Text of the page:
Make us your home page
Instagram

Today’s top headlines delivered to you daily.

(View our Privacy Policy)

How to use the internet during a hurricane when the internet is down

What happens if the power goes out and we lose internet connection to the world outside Hurricane Irma? While there's not an app to recreate such a connection, there are a few workarounds, as long as you have cellular service. [Times files]

What happens if the power goes out and we lose internet connection to the world outside Hurricane Irma? While there's not an app to recreate such a connection, there are a few workarounds, as long as you have cellular service. [Times files]

The flashlights and batteries are at the ready. The water and canned food is stocked. The sandbags are filled.

And while the track of Hurricane Irma is starting to look like it may go farther east, and away from Tampa Bay, what happens if the power goes out and we lose internet connection to the world outside Irma?

While there's not an app to recreate such a connection, there are a few workarounds, as long as you have cellular service.

RELATED: Will Zello work without phone or internet service during Irma? What to know about the walkie talkie app

During and following the storm, making and receiving phone calls may be impossible, and 3G and 4G internet service could not work at all — or at least not well.

But the key here is that you may still be receiving text messages.

If that's the case, there is a solution. But beware, the process is a little complicated.

HumanInet, an organization that assists in communication technology for humanitarian aid, says that every phone has an email address and every provider offers something called an "email gateway," according to an article on the company's website.

The gateway allows people to send and receive emails via SMS.

HumanInet explains how to find your phone's email address:

•Verizon: [email protected] (as in [email protected]), or if that doesn't work, [email protected]

•AT&T: [email protected], or if that doesn't work, [email protected]

•Sprint: [email protected]

•T-Mobile: [email protected]

(For other carriers, or to troubleshoot yours, check here.

Once you know your gateway address, you will need to forward your email via SMS to the address.

To do that, go to "settings" on your phone and look for something like "add a forwarding address." There, you will be able to type in your phone's email address.

This has to be done before you lose internet access.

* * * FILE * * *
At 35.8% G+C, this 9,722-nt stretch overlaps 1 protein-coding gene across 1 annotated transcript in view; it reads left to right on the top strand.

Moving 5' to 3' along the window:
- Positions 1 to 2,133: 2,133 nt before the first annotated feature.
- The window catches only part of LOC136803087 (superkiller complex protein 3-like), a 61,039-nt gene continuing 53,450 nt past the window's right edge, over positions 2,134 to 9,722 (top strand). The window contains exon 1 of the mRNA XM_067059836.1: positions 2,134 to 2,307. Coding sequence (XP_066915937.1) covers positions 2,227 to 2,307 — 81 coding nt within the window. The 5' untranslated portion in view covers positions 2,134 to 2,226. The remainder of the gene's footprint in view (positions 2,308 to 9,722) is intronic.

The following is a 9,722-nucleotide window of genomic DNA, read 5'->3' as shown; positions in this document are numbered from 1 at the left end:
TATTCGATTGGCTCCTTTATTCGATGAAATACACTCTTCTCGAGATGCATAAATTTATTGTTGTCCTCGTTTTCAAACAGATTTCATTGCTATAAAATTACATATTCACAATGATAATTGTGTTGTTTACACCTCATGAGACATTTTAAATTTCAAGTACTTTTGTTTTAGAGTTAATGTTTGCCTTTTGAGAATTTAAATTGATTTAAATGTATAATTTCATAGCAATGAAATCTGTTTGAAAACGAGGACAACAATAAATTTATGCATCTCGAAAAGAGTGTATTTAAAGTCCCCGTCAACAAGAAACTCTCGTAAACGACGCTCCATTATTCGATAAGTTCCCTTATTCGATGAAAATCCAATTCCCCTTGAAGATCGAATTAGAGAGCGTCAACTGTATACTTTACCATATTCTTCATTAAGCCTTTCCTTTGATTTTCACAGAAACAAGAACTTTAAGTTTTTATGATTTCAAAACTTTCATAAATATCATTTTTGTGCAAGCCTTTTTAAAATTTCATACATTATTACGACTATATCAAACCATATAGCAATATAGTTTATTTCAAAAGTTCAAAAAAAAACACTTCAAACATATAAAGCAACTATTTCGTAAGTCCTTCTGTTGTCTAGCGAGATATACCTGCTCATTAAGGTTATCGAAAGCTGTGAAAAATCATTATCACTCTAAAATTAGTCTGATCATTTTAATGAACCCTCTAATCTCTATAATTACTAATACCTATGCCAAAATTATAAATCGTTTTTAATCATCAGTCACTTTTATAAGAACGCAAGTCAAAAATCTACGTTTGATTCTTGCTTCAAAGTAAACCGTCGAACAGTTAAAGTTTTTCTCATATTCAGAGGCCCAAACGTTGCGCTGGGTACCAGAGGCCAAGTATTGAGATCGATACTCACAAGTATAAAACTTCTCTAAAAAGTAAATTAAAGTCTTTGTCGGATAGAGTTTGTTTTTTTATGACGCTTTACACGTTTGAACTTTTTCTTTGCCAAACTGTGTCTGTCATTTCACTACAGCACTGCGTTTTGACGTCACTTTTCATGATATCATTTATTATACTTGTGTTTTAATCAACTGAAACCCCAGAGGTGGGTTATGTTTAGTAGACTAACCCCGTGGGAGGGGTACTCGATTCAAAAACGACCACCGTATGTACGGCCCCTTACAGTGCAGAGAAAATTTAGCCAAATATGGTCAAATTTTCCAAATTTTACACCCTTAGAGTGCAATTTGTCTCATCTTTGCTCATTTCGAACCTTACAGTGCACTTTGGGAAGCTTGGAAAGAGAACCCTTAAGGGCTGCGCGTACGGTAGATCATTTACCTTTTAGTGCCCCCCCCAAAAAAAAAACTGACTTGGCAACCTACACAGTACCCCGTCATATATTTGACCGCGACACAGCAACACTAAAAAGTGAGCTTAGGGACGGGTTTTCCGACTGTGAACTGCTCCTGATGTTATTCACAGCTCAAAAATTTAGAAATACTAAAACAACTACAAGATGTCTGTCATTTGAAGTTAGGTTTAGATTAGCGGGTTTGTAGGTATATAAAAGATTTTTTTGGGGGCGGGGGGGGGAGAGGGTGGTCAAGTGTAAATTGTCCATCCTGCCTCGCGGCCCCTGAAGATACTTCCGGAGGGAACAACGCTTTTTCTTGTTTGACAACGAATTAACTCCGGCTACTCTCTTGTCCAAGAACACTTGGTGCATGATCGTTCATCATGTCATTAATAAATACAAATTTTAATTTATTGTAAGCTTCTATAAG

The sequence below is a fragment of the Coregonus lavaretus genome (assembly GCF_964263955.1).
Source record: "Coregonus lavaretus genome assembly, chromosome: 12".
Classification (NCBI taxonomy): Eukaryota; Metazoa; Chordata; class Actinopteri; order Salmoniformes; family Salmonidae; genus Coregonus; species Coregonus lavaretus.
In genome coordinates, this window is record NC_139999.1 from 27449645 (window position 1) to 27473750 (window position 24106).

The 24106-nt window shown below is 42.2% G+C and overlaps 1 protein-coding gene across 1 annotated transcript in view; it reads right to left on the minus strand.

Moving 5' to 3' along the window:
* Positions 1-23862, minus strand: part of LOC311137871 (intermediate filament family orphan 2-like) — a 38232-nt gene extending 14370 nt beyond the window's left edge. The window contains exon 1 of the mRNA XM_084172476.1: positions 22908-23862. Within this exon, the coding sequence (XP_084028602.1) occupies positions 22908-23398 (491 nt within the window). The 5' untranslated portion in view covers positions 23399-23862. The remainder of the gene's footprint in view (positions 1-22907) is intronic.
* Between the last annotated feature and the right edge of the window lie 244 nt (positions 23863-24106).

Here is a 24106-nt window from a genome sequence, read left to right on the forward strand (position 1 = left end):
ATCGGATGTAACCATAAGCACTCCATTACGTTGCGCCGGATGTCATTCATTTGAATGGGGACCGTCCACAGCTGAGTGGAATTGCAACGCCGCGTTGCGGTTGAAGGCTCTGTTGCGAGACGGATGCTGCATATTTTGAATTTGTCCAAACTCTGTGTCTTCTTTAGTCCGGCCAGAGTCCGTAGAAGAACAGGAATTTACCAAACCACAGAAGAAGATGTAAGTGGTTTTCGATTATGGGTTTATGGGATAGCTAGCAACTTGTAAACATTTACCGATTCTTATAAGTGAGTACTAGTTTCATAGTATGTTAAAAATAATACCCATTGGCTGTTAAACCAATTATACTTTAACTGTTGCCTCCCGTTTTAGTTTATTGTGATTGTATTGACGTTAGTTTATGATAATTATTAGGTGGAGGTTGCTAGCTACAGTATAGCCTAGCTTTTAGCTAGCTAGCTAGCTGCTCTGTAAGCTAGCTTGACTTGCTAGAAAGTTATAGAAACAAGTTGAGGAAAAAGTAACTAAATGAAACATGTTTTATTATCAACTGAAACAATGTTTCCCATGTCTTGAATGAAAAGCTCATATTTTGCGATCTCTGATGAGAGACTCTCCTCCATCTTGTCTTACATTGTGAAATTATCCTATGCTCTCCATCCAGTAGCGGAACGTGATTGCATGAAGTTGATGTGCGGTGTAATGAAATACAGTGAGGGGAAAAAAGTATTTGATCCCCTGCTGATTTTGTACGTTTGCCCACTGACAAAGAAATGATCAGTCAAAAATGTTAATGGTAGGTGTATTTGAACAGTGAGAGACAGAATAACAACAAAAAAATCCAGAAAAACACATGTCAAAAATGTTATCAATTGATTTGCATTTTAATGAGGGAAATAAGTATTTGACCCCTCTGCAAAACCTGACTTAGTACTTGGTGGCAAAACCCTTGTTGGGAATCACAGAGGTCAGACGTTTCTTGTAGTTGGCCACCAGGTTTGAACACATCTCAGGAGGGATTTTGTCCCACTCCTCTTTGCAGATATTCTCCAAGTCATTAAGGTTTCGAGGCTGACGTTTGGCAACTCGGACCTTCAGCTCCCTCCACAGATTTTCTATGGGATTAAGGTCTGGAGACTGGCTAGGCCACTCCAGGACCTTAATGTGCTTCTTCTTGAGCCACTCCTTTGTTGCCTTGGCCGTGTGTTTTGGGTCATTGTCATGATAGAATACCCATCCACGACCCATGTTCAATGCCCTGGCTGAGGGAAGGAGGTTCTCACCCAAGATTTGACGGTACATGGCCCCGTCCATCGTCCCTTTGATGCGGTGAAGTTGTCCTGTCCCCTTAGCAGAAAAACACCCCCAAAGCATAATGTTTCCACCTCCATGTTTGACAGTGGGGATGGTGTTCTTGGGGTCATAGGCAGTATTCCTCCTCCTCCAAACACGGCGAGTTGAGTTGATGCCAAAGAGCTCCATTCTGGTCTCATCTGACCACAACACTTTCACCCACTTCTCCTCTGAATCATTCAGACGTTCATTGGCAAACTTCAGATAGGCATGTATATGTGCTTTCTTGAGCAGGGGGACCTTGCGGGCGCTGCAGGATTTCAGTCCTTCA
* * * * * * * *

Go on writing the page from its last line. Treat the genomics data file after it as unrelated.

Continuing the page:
If it doesn't work, and it may not, depending on your carrier and email provider, you can try an automated forwarding service such as TXTJet, HumanInet suggests.

It's not the most graceful process, but it's worth a shot.

If you want to get updates from important Twitter accounts when the internet is spotty, just text the word "Follow [username]" to 40404, according to a story from the Washington Post, written in 2012 ahead of Hurricane Sandy.

And you don't even need a Twitter account to do it.

But if you do have an account, and would like to post on Twitter, you can send a text to the same code (40404) with the word START. Then, Twitter should reply and ask you to text YES back.

Then you'll be asked to text only your username to the same number, without the @ symbol or quotation marks (example: samputterman).

Next, text your password. This is case sensitive, so make sure to type in your password correctly.

For Facebook, you can activate the social media site via SMS by going to your Facebook account settings, and selecting "Mobile."

Turn on "Facebook Message Forwarding and Notifications" After that's set up, post by texting to 32665 or FBOOK.

You can even search Google by adding 466453 (GOOGLE) to your phonebook, then text to it to search.

Information from HumanInet, The Washington Post, Twitter and Facebook was used in this report.

Contact Samantha Putterman at [email protected] Follow her on Twitter @samputterman.

How to use the internet during a hurricane when the internet is down 09/07/17 [Last modified: Thursday, September 7, 2017 1:39pm]
Photo reprints | Article reprints

© 2017 Tampa Bay Times

    

Join the discussion: Click to view comments, add yours

Loading...
  1. Romano: C'mon Rick Baker, tell us how you really feel about Trump

    Local Government

    A brief timeline of presidential politics in St. Petersburg:

    Rick Baker, center,  waves to drivers while holding a sign that reads "Thank You" along with his family and supporters.
  2. In St. Petersburg mayor's race, Rick vs. Rick is also Rays vs. Rowdies

    Local

    ST. PETERSBURG — Maybe before the NFL's national anthem uproar you assumed professional sports were apolitical endeavors. You'd be dead wrong in the case of St. Petersburg's mayoral race.

    Rep. Janet Cruz D-Tampa, left, Rafaela Amador, Tampa Bay Rays Senior Director of Public Relations, center, and St. Petersburg Mayor Rick Kriseman talk with reporters during a press conference at Signature Flight Support in Tampa after returning from Ponce, Puerto Rico, on Oct. 11. (WILL VRAGOVIC   |   Times)
  3. What we've learned from the Bucs' and Bills' playoff droughts

    Bucs

    Is it possible for the Buccaneers and Bills to be any farther off the NFL's radar? You get the feeling schedule-makers didn't think twice about putting this one down for 1 p.m. Sunday — the let's-hope-no-one-notices time slot.

    [LOREN ELLIOTT | Times]
  4. Motorcycle driver killed after hitting turning car on Keene Road in Largo

    Accidents

    A motorcycle driver was killed Friday evening when he struck a turning car, Largo police said.

  5. Drive-by shooting near Robles Park injures four people standing outside in crowd

    Crime

    TAMPA — Four people standing in a crowd were hit by bullets during a drive-by shooting near Robles Park in Tampa late Friday, Tampa police said.